Unfortunately, there are no corn tortillas to be had, only premade flour ones. They may be softened slightly on a grill, but are a little dense and chewy by the time you take the first bite. Each taco is attractively, if inauthentically adorned with shredded lettuce, red cabbage, feta cheese crumbles, some pale tomato and a generous handful of some tepid “Mexican shredded cheese mix” – probably Monterey Jack and Cheddar.


Don’t bother with the rice and beans. The rice is over-seasoned and has the consistency of minute-rice. The beans are too salty and seem to come from a can.

The entree salads are large and attractively presented in metal bowls with multi-colored fried tortilla strips. The finely shredded chicken was likely cooked in-house and was well-seasoned and pleasant in texture. The salad dressing has the appearance of having come from a Sysco gallon jug, but you may prefer the judicious use of salsa instead. You have the choice of hot or mild salsa but I was unable to detect any heat whatsoever in either one.



A highly publicized Happy Hour from 3-5pm advertises $1 Bud Lite draws and $2 margaritas. The signage is sponsored by none other than Pepe Lopez tequila which, along with the bottles of Hiram Walker triple sec I saw behind the counter probably creates a hell of a cheap-ass wallop in a margarita. By the way, what’s up with happy hours that end at 5pm? Happy Hour used to be a way to compete for after-work business, hasn’t this gotten a little out of hand?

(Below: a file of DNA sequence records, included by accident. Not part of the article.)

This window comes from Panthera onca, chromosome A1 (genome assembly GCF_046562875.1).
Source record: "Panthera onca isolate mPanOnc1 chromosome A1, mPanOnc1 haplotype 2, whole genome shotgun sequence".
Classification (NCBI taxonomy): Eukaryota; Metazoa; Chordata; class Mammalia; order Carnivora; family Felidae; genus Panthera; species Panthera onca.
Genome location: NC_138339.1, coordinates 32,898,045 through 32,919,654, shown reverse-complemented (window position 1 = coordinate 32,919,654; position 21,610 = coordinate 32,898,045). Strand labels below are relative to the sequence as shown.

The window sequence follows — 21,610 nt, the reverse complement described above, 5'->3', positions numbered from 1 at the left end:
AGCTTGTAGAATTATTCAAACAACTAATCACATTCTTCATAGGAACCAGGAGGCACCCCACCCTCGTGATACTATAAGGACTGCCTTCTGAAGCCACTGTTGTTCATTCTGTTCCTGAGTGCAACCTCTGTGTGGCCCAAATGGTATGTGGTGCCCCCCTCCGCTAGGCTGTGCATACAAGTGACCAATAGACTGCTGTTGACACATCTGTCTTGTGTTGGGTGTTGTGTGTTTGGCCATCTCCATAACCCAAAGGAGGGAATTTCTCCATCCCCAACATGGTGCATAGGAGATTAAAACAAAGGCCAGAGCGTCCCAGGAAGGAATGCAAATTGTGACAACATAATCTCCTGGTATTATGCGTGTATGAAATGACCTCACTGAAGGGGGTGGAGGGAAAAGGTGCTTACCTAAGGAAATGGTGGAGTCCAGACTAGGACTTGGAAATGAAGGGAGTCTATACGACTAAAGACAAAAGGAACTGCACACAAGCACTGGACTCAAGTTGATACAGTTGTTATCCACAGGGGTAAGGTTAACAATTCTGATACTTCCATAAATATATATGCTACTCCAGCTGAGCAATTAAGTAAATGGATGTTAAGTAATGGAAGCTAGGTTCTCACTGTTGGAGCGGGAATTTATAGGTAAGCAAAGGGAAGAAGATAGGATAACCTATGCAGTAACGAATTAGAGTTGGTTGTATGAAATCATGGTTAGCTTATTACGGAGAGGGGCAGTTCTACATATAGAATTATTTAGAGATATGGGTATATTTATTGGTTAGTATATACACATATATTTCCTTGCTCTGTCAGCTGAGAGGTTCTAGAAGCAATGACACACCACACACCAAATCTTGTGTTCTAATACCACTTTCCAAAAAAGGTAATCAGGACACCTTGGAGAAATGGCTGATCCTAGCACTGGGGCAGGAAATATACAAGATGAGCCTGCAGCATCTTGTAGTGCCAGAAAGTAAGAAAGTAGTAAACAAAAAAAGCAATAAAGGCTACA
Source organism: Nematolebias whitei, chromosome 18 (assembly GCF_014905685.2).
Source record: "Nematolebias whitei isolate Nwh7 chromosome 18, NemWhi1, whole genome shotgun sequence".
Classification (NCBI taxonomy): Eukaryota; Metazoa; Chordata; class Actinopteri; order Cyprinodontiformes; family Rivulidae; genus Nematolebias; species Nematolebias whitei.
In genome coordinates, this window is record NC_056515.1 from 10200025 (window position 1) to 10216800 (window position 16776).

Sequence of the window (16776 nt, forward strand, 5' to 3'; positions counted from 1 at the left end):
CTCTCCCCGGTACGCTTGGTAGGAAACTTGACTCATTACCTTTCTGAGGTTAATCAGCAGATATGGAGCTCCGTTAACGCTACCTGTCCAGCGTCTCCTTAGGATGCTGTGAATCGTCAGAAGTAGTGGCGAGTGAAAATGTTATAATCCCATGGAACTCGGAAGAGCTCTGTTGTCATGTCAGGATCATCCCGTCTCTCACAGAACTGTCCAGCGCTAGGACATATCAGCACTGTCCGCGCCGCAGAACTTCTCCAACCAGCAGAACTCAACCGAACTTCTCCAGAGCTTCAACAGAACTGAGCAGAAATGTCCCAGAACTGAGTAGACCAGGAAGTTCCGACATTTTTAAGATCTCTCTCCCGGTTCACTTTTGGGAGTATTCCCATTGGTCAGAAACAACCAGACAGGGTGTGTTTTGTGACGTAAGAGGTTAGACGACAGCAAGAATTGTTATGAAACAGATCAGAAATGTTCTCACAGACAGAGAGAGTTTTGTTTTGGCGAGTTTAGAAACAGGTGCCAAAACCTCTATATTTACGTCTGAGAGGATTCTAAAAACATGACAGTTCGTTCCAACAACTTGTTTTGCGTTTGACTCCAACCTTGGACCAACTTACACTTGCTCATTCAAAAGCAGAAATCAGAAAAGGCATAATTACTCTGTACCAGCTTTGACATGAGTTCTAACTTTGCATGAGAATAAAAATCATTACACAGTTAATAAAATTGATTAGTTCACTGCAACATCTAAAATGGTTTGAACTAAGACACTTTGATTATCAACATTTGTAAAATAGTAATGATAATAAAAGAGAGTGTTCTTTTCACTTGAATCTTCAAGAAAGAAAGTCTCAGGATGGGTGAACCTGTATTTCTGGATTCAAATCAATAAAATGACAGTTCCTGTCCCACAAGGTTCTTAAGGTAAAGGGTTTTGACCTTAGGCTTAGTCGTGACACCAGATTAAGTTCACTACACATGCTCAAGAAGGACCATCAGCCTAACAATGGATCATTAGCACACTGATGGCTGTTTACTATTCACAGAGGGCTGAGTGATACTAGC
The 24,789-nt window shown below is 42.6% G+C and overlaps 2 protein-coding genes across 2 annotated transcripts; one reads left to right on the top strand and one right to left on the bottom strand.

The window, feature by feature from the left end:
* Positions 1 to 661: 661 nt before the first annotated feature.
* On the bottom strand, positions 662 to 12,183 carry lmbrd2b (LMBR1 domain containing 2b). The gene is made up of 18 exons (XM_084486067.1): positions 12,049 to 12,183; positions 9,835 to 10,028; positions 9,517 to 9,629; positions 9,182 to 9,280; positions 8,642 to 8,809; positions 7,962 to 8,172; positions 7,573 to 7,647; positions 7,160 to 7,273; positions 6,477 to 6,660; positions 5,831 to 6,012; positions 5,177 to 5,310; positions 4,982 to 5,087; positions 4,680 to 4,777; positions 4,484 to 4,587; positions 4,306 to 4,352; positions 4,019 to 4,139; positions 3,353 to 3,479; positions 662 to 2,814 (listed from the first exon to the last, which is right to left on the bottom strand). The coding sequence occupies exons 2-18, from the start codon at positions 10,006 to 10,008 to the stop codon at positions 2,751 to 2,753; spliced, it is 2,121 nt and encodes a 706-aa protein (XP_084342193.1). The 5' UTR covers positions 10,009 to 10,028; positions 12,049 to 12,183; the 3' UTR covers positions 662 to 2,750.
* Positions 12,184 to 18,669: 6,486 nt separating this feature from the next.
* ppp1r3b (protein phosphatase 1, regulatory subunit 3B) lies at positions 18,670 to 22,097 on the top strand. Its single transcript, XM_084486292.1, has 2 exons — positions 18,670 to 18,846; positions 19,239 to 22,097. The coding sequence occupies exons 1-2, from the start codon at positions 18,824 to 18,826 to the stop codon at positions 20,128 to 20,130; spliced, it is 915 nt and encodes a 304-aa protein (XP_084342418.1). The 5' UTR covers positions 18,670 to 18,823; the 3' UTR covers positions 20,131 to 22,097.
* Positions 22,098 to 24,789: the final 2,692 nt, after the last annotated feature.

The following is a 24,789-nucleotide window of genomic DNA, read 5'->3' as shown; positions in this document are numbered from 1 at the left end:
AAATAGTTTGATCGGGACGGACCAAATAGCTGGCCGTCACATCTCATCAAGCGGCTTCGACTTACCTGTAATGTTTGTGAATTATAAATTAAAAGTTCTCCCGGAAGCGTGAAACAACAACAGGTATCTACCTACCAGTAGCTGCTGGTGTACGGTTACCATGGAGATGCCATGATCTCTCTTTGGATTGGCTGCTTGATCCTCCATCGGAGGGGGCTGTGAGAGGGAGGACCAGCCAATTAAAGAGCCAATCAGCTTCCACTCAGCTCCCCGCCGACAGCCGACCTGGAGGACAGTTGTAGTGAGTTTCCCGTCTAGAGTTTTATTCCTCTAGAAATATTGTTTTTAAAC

Basically, Taco Factory is a fast food restaurant well-poised to succeed in Waldo, home to some of the city’s oldest and most mediocre restaurants. It is also aptly-named, since every ingredient in the place probably came out of a factory of some sort. It will appeal to college students, people who can’t get in to Waldo Pizza, and drunk people (it’s open very late at night). I’d love to tell you more about their hours and their menu choices, but Taco Factory doesn’t have a website.

Taco Factory on Urbanspoon

Nov 302010

Way back in February, a reader named Candace emailed me about a “little hole-in-the-wall on 24 highway” with incredible tacos. Here we are ten months later and I find myself hurtling toward Independence on an unrelated weekend errand. Since I am virtually never in Independence I felt obligated to try one of the joints listed on my spreadsheet of restaurants to try. Do you have a suggestion? Submit it using this form; I may get around to it in the very distant future.

Anyhow, my visit to Lucia’s is proof that I do keep track of these suggested restaurants, and I will eventually get around to trying most of them.